”You can’t hold me, baby, with anything but contempt,” Elvis Costello sings amid dueling guitars on the explosive title track that opens his latest album, ”National Ransom” (Hear Music). It’s a classic Elvis indictment — this one taking on greed and conspicuous consumption — and an indicator that we may be about to experience Costello in full-on acerbic rock mode.

Nothing wrong with that, but Costello quickly disabuses us of that notion. The second track, ”Jimmie Standing in The Rain,” is a character study of a lost soul that wouldn’t be out of place in Weill’s ”Threepenny Opera.” It’s positively literary — ”Nobody wants to buy a counterfeited prairie lullaby in a colliery town,” he notes almost matter-of-factly in one deceivingly elaborate verse — and a sure sign that when it comes to the whole of ”National Ransom,” all bets are off.

Unlike some of Costello’s albums — which can hew to a certain style, almost to a fault — ”National Ransom,” recorded largely live in studio in Nashville with his band the Sugarcanes, takes us on a true musical journey, through rock, cabaret, country, Americana and vaudeville, sprinkled with glimpses of rockabilly and even the archaic folk that’s informed Bob Dylan’s recent output.

The results are both dizzying and stunning. Lyrically, his turns of phase are as adept as ever — ”hands and bells are only there for the wringing,” he sings on the acrid ”Bullets for the New-Born King” — but his scope is even more ambitious than usual. On the languid ”All These Strangers,” Costello weaves a patchwork of villains and ominous locations in what amounts to an epic, atmospheric parable about love and trust — which in Costello’s world can amount to ”a deal done in Benghazi and Belgrade … upon a scimitar or other crooked blade.”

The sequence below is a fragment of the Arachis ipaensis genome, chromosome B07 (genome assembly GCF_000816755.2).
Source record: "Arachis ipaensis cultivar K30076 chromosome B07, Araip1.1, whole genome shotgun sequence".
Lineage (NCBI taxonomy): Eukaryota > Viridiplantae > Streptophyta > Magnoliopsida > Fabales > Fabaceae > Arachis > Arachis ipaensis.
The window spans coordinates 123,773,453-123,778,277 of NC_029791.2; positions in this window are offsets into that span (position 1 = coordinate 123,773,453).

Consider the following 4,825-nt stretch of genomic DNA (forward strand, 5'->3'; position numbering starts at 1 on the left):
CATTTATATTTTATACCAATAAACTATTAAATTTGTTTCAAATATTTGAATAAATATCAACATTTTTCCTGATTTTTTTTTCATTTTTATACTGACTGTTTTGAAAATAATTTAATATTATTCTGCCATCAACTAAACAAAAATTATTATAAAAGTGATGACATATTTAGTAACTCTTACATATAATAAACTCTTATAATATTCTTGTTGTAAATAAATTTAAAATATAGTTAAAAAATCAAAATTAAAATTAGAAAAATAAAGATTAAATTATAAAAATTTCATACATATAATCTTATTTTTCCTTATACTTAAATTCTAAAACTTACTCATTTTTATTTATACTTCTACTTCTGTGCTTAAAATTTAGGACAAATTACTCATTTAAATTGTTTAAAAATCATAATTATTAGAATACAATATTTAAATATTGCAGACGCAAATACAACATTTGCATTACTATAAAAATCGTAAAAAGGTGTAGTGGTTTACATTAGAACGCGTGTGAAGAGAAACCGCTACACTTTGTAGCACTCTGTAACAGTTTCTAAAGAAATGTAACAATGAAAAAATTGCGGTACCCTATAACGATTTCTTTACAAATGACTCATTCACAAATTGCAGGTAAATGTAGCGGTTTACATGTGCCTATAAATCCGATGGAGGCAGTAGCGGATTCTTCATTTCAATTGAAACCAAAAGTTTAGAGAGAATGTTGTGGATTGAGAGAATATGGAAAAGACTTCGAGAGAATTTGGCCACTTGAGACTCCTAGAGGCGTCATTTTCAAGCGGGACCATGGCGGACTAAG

The album’s most analogous counterpart is probably 1989’s ”Spike,” which was similarly varied in style and included some of Costello’s most accessible material, like ”Veronica” and the Paul McCartney collaboration ”This Town.” ”National Ransom” has a bit more of the hookless meandering that can sometimes drag a Costello album down, but the great thing about his scope here is that it quickly gives way to other tracks that are in turns intriguing, resonant and on more than one occasion — the dark ballad ”You Hung the Moon” comes to mind — downright beautiful.

Besides, at 16 songs (and coming on the heels of 2009’s almost equally stellar ”Secret, Profane and Sugarcane” — does the man ever sleep?), he’s allowed a few strolls down dead-end alleys. That 30 years on Costello can show such versatility and heart bodes well for both him and us. And the fact that he can still be pretty prickly doesn’t hurt either.

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About the Author

Pete Chianca

Pete Chianca is a humor and music writer and author of Glory Days: Springsteen's Greatest Albums. He lives north of Boston with his wife, two kids and an indeterminate number of dogs and cats. Read more Pete at Pete's Pop Culture, Parenting & Pets Blog.

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